Chinook Salmon Studies
Chinook salmon studies: Two studies of Lake Huron chinook salmon are nearing completion. One looks into chinook life history, and stocking methodologies and stocking sites and their effects on post-stocking survival. The other investigates the incidence of reproduction of chinook salmon in Lake Huron. Both of these studies were funded by Federal Aid to Fish Restoration (link to FWS DJ page) and Michigan DNR license fees.
Chinook life history, stocking methods, and post-stocking survival - Chinook salmon spend relatively little time in their natal streams before migrating to Lake Huron. Egg deposition is in October and November. The eggs hatch during late winter and fry emerge from their gravel nests, known as redds, in late March and April. By mid-June the juvenile chinooks have grown to about 3 inches in length and begin "smolting", that is, their colors change to bright silver and they begin migrating to the lake. Chinook salmon only spend about 9 months (including the egg stage) in streams and are not present in Lake Huron's tributaries during the warmer summer months. Thus, it is likely chinook salmon are able to reproduce in streams that might be too warm for other trout and salmon. Steelhead trout and coho salmon, for example, have a one- to two-year stream residency and thus must live in streams through the warmest summer months.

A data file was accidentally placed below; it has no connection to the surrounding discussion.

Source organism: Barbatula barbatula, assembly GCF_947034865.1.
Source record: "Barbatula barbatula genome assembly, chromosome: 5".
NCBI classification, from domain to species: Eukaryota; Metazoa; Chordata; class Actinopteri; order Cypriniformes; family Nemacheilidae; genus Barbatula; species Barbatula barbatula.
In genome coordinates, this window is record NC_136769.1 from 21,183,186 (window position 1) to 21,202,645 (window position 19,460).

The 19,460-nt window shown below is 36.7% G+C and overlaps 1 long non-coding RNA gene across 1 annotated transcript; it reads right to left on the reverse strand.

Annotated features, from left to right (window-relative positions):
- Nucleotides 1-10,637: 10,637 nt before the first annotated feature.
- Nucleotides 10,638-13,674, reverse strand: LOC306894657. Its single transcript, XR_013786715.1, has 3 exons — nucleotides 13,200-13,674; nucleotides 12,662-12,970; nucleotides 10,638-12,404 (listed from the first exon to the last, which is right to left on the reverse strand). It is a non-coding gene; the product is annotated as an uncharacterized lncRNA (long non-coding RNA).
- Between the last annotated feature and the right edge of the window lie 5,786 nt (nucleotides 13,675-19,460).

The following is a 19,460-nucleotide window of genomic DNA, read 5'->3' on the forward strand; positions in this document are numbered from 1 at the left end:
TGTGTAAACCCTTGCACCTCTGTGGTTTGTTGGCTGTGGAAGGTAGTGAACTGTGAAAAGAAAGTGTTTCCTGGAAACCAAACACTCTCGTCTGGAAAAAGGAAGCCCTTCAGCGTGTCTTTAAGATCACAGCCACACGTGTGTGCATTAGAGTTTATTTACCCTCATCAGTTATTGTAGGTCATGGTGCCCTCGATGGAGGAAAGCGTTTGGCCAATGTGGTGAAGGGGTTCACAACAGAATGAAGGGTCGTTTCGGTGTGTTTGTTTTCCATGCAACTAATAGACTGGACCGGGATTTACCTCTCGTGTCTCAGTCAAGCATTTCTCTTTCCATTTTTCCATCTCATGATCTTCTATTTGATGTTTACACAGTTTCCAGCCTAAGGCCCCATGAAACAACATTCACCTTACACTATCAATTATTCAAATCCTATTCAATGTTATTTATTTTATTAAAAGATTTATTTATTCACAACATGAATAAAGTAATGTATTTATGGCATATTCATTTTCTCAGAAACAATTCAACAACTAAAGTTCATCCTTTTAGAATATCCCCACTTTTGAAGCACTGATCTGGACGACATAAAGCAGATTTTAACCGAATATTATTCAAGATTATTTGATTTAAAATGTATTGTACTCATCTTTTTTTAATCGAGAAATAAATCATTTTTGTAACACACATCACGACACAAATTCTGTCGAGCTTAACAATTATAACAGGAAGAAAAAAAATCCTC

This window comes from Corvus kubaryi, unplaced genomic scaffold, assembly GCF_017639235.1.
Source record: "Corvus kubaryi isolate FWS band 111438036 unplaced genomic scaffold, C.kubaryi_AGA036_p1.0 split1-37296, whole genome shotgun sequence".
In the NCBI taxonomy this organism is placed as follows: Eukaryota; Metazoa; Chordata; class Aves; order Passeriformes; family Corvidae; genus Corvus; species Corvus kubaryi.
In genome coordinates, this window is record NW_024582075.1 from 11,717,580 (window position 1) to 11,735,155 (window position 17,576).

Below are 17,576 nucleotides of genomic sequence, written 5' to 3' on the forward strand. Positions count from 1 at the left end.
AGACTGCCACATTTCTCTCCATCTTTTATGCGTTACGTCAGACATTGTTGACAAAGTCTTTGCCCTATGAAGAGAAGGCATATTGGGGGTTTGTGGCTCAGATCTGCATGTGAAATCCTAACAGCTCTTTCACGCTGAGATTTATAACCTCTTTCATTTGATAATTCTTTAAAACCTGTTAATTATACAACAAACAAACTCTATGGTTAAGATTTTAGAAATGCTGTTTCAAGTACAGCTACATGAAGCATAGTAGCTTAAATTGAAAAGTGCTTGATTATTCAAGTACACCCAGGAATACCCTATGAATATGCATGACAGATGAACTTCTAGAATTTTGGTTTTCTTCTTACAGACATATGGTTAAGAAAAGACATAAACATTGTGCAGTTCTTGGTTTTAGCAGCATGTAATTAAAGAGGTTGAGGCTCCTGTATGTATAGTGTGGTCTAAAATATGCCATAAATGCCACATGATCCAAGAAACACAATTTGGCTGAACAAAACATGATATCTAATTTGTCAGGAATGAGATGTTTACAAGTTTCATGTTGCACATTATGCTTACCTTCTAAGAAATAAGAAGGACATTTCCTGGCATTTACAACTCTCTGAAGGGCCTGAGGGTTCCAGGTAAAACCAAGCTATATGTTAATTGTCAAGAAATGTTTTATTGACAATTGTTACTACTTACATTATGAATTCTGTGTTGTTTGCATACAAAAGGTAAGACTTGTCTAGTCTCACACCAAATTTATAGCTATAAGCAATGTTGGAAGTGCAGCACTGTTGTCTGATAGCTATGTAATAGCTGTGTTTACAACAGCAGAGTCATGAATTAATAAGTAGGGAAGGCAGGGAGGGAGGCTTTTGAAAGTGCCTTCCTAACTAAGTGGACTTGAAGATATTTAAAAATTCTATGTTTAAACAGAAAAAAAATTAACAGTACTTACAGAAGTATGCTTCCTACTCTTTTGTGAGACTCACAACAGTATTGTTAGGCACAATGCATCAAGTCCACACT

For a few weeks after entering the lake, chinook smolts inhabit the beach zone. We found high numbers of wild and recently stocked chinooks by seining after dark along sandy beaches of north and central Lake Huron. By June 15 most of the smolts appeared to have migrated off shore beyond the reach of beach seines.
During July through September we found young of year chinooks, ranging in size from 6 inches to 13 inches, near the surface in water depths of less than 50 feet. Stomach contents indicated the mainstay of the diet of these juvenile salmon was airborn insects, principally ants, bees, and flies. These young chinooks were most commonly found off points such as North Point of Thunder Bay and Tawas Point. We found both wild and hatchery chinooks were mingled at this point.
By late fall, young-of-year alewives and juvenile smelt appeared in chinook diets and chinooks remained dependent on fish for their diet thereafter. Yearling and older chinooks were found to be suspended between the surface and depths of well over 100 feet. The diet of these fish was principally alewives.